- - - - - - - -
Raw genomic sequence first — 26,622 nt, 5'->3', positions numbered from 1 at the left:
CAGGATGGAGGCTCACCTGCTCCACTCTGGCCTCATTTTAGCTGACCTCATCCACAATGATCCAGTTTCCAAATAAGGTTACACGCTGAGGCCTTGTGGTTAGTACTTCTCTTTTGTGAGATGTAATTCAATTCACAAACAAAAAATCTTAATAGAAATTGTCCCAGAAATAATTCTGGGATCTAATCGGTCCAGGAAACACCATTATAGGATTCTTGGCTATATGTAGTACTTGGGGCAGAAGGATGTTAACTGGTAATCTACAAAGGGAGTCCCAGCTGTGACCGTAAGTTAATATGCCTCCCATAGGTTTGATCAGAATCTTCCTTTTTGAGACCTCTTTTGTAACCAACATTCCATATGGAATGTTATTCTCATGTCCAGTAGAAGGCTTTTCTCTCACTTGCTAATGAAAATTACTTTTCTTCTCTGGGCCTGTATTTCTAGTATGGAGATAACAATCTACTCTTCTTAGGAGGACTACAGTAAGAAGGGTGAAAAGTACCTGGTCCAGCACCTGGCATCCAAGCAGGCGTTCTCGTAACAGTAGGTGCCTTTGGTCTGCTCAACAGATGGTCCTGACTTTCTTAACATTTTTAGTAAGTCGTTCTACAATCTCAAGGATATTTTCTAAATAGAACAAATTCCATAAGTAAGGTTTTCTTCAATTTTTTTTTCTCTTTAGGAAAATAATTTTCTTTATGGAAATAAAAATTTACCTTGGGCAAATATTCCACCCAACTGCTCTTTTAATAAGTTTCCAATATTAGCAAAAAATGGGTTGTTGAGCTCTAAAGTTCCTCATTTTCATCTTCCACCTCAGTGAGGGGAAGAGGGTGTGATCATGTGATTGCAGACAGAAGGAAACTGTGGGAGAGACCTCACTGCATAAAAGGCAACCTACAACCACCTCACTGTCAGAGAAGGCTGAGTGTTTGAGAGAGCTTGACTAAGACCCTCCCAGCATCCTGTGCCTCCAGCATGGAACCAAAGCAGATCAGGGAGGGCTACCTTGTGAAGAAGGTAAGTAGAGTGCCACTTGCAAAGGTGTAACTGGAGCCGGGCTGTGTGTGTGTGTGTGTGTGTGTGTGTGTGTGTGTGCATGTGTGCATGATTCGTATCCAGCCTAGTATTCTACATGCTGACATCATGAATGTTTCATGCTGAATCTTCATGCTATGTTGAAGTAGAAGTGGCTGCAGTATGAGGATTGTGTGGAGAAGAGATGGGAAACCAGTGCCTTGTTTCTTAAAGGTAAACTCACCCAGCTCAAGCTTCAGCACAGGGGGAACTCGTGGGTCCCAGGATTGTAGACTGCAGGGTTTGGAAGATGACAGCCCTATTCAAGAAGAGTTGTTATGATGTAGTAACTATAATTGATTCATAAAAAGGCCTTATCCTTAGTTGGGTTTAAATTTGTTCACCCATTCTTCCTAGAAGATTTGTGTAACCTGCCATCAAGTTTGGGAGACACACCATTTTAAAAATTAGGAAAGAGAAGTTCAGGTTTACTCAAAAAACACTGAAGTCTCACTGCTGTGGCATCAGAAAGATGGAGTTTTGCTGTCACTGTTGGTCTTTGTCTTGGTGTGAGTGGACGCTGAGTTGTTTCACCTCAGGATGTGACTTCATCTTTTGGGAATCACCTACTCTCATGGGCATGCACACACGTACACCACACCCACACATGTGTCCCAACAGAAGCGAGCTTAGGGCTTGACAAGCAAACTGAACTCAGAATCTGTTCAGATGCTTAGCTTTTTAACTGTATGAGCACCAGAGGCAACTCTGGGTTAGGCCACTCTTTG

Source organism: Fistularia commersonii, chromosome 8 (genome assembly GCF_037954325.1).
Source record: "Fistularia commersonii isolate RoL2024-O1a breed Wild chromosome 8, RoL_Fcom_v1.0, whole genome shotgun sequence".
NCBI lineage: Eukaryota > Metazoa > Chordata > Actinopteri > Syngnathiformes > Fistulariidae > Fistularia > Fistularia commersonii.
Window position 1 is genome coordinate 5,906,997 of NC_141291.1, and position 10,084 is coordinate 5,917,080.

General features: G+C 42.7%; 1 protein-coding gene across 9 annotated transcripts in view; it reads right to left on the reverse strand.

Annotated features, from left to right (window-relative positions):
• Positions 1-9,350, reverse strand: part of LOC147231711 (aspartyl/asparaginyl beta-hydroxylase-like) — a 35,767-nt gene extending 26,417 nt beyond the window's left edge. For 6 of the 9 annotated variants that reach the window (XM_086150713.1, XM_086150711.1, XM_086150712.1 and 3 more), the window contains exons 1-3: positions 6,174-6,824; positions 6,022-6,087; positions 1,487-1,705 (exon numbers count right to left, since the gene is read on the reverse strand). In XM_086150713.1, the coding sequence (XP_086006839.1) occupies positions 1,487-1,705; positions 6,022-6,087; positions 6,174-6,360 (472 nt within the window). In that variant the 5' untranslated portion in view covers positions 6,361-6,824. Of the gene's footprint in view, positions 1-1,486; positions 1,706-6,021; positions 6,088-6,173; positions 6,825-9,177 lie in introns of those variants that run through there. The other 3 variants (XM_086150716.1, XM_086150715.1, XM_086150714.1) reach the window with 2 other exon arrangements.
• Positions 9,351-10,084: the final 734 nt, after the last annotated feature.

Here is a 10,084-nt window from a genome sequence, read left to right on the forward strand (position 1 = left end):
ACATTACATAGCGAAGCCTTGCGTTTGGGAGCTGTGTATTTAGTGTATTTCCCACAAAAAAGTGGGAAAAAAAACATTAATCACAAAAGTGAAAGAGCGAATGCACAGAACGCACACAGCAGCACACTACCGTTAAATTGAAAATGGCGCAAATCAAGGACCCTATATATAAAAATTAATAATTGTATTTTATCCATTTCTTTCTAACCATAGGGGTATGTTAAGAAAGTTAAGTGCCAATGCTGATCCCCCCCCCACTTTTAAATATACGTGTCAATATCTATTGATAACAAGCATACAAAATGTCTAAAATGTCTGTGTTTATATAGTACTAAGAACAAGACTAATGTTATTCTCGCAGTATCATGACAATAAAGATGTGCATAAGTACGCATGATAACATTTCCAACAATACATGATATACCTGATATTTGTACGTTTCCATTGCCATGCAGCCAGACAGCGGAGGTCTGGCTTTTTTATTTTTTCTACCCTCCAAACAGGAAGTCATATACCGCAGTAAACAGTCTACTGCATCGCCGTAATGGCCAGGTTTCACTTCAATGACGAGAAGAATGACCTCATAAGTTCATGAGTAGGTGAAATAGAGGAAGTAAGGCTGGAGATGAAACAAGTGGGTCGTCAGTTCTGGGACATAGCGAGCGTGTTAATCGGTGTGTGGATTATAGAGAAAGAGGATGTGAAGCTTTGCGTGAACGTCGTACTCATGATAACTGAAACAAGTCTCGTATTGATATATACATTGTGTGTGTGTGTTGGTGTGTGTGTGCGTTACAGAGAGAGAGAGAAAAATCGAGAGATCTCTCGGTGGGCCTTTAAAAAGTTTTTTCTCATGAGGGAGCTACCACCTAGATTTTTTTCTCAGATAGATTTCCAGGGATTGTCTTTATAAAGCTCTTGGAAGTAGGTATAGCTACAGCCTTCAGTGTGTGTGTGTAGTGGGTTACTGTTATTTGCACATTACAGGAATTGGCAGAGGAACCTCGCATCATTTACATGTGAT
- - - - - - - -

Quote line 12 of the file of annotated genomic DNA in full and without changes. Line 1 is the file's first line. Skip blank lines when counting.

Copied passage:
ACATTACATAGCGAAGCCTTGCGTTTGGGAGCTGTGTATTTAGTGTATTTCCCACAAAAAAGTGGGAAAAAAAACATTAATCACAAAAGTGAAAGAGCGAATGCACAGAACGCACACAGCAGCACACTACCGTTAAATTGAAAATGGCGCAAATCAAGGACCCTATATATAAAAATTAATAATTGTATTTTATCCATTTCTTTCTAACCATAGGGGTATGTTAAGAAAGTTAAGTGCCAATGCTGATCCCCCCCCCACTTTTAAATATACGTGTCAATATCTATTGATAACAAGCATACAAAATGTCTAAAATGTCTGTGTTTATATAGTACTAAGAACAAGACTAATGTTATTCTCGCAGTATCATGACAATAAAGATGTGCATAAGTACGCATGATAACATTTCCAACAATACATGATATACCTGATATTTGTACGTTTCCATTGCCATGCAGCCAGACAGCGGAGGTCTGGCTTTTTTATTTTTTCTACCCTCCAAACAGGAAGTCATATACCGCAGTAAACAGTCTACTGCATCGCCGTAATGGCCAGGTTTCACTTCAATGACGAGAAGAATGACCTCATAAGTTCATGAGTAGGTGAAATAGAGGAAGTAAGGCTGGAGATGAAACAAGTGGGTCGTCAGTTCTGGGACATAGCGAGCGTGTTAATCGGTGTGTGGATTATAGAGAAAGAGGATGTGAAGCTTTGCGTGAACGTCGTACTCATGATAACTGAAACAAGTCTCGTATTGATATATACATTGTGTGTGTGTGTTGGTGTGTGTGTGCGTTACAGAGAGAGAGAGAAAAATCGAGAGATCTCTCGGTGGGCCTTTAAAAAGTTTTTTCTCATGAGGGAGCTACCACCTAGATTTTTTTCTCAGATAGATTTCCAGGGATTGTCTTTATAAAGCTCTTGGAAGTAGGTATAGCTACAGCCTTCAGTGTGTGTGTGTAGTGGGTTACTGTTATTTGCACATTACAGGAATTGGCAGAGGAACCTCGCATCATTTACATGTGAT